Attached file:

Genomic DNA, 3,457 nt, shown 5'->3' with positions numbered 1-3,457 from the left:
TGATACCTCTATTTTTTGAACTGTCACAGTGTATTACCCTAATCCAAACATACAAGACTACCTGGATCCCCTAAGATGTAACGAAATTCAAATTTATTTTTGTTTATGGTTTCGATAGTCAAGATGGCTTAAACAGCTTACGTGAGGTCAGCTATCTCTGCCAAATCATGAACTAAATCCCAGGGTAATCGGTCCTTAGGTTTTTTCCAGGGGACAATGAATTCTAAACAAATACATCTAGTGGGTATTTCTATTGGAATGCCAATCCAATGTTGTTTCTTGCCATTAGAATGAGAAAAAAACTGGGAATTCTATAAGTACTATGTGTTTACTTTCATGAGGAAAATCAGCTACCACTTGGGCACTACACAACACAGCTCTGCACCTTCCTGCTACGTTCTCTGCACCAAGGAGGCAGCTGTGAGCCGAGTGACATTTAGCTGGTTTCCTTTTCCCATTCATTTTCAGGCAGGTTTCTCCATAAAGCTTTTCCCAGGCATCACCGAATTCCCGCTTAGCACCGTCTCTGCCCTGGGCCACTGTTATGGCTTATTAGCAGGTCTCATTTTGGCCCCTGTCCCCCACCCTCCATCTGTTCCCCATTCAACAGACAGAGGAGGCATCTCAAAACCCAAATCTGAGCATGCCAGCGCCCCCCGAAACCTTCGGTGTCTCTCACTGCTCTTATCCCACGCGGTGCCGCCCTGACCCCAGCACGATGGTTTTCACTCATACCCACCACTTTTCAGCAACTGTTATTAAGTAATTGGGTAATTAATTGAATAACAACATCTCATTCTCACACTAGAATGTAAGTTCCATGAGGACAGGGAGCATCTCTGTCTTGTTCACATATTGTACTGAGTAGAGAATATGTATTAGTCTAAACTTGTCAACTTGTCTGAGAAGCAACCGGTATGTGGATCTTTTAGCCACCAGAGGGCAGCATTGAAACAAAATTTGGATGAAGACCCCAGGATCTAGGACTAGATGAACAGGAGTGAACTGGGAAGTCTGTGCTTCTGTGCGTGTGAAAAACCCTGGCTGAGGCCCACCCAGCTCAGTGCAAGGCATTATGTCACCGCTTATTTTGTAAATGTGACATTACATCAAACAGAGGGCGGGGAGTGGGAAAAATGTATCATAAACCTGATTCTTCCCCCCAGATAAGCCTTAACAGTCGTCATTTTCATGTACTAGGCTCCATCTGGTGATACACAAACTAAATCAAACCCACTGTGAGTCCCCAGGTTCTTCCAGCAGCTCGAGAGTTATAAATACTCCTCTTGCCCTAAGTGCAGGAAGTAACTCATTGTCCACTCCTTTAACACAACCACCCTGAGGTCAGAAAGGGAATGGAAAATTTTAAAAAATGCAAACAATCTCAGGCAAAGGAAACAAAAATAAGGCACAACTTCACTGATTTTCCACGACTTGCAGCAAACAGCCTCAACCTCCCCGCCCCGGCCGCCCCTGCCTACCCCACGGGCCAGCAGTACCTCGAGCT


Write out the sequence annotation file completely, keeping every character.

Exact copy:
Genomic DNA, 3,457 nt, shown 5'->3' with positions numbered 1-3,457 from the left:
TGATACCTCTATTTTTTGAACTGTCACAGTGTATTACCCTAATCCAAACATACAAGACTACCTGGATCCCCTAAGATGTAACGAAATTCAAATTTATTTTTGTTTATGGTTTCGATAGTCAAGATGGCTTAAACAGCTTACGTGAGGTCAGCTATCTCTGCCAAATCATGAACTAAATCCCAGGGTAATCGGTCCTTAGGTTTTTTCCAGGGGACAATGAATTCTAAACAAATACATCTAGTGGGTATTTCTATTGGAATGCCAATCCAATGTTGTTTCTTGCCATTAGAATGAGAAAAAAACTGGGAATTCTATAAGTACTATGTGTTTACTTTCATGAGGAAAATCAGCTACCACTTGGGCACTACACAACACAGCTCTGCACCTTCCTGCTACGTTCTCTGCACCAAGGAGGCAGCTGTGAGCCGAGTGACATTTAGCTGGTTTCCTTTTCCCATTCATTTTCAGGCAGGTTTCTCCATAAAGCTTTTCCCAGGCATCACCGAATTCCCGCTTAGCACCGTCTCTGCCCTGGGCCACTGTTATGGCTTATTAGCAGGTCTCATTTTGGCCCCTGTCCCCCACCCTCCATCTGTTCCCCATTCAACAGACAGAGGAGGCATCTCAAAACCCAAATCTGAGCATGCCAGCGCCCCCCGAAACCTTCGGTGTCTCTCACTGCTCTTATCCCACGCGGTGCCGCCCTGACCCCAGCACGATGGTTTTCACTCATACCCACCACTTTTCAGCAACTGTTATTAAGTAATTGGGTAATTAATTGAATAACAACATCTCATTCTCACACTAGAATGTAAGTTCCATGAGGACAGGGAGCATCTCTGTCTTGTTCACATATTGTACTGAGTAGAGAATATGTATTAGTCTAAACTTGTCAACTTGTCTGAGAAGCAACCGGTATGTGGATCTTTTAGCCACCAGAGGGCAGCATTGAAACAAAATTTGGATGAAGACCCCAGGATCTAGGACTAGATGAACAGGAGTGAACTGGGAAGTCTGTGCTTCTGTGCGTGTGAAAAACCCTGGCTGAGGCCCACCCAGCTCAGTGCAAGGCATTATGTCACCGCTTATTTTGTAAATGTGACATTACATCAAACAGAGGGCGGGGAGTGGGAAAAATGTATCATAAACCTGATTCTTCCCCCCAGATAAGCCTTAACAGTCGTCATTTTCATGTACTAGGCTCCATCTGGTGATACACAAACTAAATCAAACCCACTGTGAGTCCCCAGGTTCTTCCAGCAGCTCGAGAGTTATAAATACTCCTCTTGCCCTAAGTGCAGGAAGTAACTCATTGTCCACTCCTTTAACACAACCACCCTGAGGTCAGAAAGGGAATGGAAAATTTTAAAAAATGCAAACAATCTCAGGCAAAGGAAACAAAAATAAGGCACAACTTCACTGATTTTCCACGACTTGCAGCAAACAGCCTCAACCTCCCCGCCCCGGCCGCCCCTGCCTACCCCACGGGCCAGCAGTACCTCGAGCT